Happiness is derived through curiosity-driven learning
By Andrew Baisley
I often vividly remember my childhood days. Now, things in my day-to-day life ignite a memory of a simpler, more curious and adventurous time. A time that was nothing more than a boy, a pair of boots, a dog, a stick shaped like a gun and an endless playground I now know as nature.
When I became an adolescent, my learning was dominated by books, lesson plans and homework. I learned the things the “system” thought I should know and not what captivated or piqued my curiosity. And so, I marched on through life. Happiness is derived through curiosity driven learning and is often replaced with a more artificial form.
As we reach our peak physicality, it is often what matters most to us. To put our physicality to pushing our physical limits. Enter adrenaline; a hormone we find ourselves chasing at this stage of life, providing euphoric feelings of happiness. Chasing Bighorn rams in the tallest peaks of the Rocky Mountains and laying in sage brush baking in the heat of the sun for a chance at an antelope. They all provided just that. When enough thrills are experienced, fewer options remain to provide a more heightened experience. A feeling of boredom, monotony, and perhaps even sadness creeps in.
In a twist of fate, a friend gets a dog reminiscent of a hunting dog once seen in a magazine article. Though this particular dog is not destined to be a hunting dog, it forms the catalyst for a future in motion. A memory ignited about the joyous times of following that old farm dog all across the countryside, from dawn to dusk. A team of two, moving through the landscape, interacting, learning, and creating memories.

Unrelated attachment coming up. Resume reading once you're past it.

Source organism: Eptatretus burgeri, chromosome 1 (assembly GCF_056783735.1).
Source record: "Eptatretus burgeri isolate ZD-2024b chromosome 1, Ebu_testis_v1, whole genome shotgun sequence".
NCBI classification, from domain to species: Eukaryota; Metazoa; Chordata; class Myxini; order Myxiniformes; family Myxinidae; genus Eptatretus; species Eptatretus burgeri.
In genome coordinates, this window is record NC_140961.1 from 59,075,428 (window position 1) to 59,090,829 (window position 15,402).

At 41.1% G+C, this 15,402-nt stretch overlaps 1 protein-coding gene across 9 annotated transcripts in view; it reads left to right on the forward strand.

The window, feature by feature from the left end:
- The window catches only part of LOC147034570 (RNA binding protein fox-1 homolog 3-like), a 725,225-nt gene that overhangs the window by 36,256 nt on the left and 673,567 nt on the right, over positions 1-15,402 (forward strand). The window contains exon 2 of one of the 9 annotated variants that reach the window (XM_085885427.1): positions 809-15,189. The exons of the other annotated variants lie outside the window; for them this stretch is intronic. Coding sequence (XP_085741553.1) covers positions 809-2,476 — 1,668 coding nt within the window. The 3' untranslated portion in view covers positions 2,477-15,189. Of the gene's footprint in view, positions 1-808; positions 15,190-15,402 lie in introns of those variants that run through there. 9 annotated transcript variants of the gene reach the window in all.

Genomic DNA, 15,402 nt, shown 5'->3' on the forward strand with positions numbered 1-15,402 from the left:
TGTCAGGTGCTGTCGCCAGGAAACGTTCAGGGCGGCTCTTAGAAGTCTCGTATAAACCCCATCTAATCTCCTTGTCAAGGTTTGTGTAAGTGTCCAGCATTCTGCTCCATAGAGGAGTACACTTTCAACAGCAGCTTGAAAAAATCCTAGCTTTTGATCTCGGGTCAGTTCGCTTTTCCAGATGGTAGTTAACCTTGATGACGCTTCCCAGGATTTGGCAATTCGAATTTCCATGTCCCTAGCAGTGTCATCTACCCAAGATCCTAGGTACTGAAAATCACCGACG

With my 8-week-old Wirehaired Pointing Griffon now home and wandering the back pasture, the adventure begins once again. Now, by the handler taking his dog out to discover the pup’s natural world, an obligation I feel I owe the pup. This obligation to the pup slowly morphs into a mutual education - handler showing dog the things he’s learned since he was a boy, and the dog teaching the handler perhaps more profound lessons, too complicated to contextualize here. The happiness now has purpose, to watch the quarry we chase interact in nature and the dogs we pit against them.
Oddly, what was old is new again. Old adventures are repurposed, old haunts re-visited with new objective and perspective. Chasing sheep in the mountains is replaced with breathing heavily climbing after ptarmagin. Antelope hunting is replaced with relentless frustration of every giggling flush of sharptails.
So here I am again, in a new but strangely familiar place… A man, a much larger pair of boots, a dog, and a shotgun replacing the childhood stick, on a journey for adventure, yet again.